When To Use Canonicalization
If you can’t prevent the URL from being crawled and it’s very similar to another URL. Some examples:
- For the “print version” of a page.
- Sorting of Ecommerce pages (e.g., a URL that shows the same products but sorted by price high to low).
- Unwanted parameters – eg from a paid search campaign.
- Products that qualify for multiple categories.
- When users can alters the layout of content, without changing the content itself.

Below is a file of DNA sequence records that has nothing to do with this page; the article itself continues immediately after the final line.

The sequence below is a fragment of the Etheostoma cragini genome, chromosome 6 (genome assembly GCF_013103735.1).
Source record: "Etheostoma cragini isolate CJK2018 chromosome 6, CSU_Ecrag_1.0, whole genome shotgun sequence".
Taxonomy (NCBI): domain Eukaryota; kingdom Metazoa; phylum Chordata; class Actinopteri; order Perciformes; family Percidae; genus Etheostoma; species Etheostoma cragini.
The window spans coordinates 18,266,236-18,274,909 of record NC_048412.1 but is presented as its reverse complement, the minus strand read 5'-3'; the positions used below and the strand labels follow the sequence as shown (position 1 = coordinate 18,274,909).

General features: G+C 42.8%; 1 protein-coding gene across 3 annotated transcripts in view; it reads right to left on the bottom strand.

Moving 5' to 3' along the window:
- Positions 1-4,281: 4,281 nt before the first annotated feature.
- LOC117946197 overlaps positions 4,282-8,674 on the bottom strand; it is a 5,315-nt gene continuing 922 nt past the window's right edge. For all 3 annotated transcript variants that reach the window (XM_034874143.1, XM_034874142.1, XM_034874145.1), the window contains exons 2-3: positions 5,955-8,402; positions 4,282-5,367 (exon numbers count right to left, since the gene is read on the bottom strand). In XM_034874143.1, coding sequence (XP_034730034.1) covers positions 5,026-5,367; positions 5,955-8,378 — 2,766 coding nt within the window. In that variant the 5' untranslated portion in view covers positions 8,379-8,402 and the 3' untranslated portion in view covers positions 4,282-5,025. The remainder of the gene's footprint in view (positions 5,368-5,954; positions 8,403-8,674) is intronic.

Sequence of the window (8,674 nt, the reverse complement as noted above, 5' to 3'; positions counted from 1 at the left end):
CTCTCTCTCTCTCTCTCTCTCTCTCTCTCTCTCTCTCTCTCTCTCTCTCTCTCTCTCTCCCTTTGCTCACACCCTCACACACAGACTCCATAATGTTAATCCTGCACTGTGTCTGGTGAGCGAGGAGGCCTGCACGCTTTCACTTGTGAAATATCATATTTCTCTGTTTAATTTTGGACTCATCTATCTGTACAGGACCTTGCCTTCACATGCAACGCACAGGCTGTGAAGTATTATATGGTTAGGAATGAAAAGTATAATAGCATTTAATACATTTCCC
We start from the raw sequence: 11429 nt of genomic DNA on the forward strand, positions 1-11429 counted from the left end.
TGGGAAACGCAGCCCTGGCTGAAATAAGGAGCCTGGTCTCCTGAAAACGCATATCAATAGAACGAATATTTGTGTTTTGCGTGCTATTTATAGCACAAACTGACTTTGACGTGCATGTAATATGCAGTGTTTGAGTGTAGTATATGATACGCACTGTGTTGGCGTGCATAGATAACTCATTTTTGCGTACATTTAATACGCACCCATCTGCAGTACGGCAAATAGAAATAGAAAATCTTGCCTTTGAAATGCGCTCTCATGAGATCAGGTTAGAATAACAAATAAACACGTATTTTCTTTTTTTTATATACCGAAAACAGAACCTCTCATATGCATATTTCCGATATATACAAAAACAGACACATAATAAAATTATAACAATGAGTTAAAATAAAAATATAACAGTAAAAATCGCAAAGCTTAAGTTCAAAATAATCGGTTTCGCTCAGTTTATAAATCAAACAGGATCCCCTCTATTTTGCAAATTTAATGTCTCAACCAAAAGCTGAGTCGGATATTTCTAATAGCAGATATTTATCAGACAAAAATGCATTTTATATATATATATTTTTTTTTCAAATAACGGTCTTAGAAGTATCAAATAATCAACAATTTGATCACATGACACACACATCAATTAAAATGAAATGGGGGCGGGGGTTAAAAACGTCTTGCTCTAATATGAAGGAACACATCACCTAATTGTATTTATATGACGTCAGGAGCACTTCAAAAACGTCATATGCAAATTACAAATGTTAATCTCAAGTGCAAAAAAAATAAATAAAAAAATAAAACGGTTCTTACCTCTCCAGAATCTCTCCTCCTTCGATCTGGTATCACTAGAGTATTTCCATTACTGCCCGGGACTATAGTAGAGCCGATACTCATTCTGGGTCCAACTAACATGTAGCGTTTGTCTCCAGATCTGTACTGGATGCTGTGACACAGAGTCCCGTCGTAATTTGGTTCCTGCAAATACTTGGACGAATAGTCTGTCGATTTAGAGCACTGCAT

The canonical tag:
<link href="https://example.com" rel="canonical">
Robots.Txt & Robots Meta Directives
A robots.txt file tells search engine crawlers which URLs the crawler can access on your site. Pretty much all websites have a robots.txt file (well the vast majority certainly) and they’re really easy to find too. Just type in website.com/robots.txt and you will find which URLs a given website wants search engines to crawl and which ones it asks it not to. The following is Google.com’s own robots.txt file (how trippy is that)?